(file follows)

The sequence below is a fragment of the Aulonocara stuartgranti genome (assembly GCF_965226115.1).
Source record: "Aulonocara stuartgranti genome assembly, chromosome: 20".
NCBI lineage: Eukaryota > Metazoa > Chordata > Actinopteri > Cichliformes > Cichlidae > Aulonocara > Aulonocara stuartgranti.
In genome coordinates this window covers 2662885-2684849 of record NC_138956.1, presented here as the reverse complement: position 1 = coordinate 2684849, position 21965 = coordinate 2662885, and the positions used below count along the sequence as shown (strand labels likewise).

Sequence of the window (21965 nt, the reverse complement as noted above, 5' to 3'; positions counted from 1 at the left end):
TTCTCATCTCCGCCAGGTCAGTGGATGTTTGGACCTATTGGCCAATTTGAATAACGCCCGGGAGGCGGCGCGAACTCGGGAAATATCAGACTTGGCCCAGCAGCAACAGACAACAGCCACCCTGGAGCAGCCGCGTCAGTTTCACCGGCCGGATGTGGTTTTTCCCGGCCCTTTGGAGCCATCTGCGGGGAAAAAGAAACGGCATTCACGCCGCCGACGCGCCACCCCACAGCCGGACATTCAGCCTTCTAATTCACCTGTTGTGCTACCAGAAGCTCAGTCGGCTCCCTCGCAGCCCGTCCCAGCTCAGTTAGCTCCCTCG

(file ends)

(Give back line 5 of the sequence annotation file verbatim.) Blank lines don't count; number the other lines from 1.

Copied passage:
Sequence of the window (21965 nt, the reverse complement as noted above, 5' to 3'; positions counted from 1 at the left end):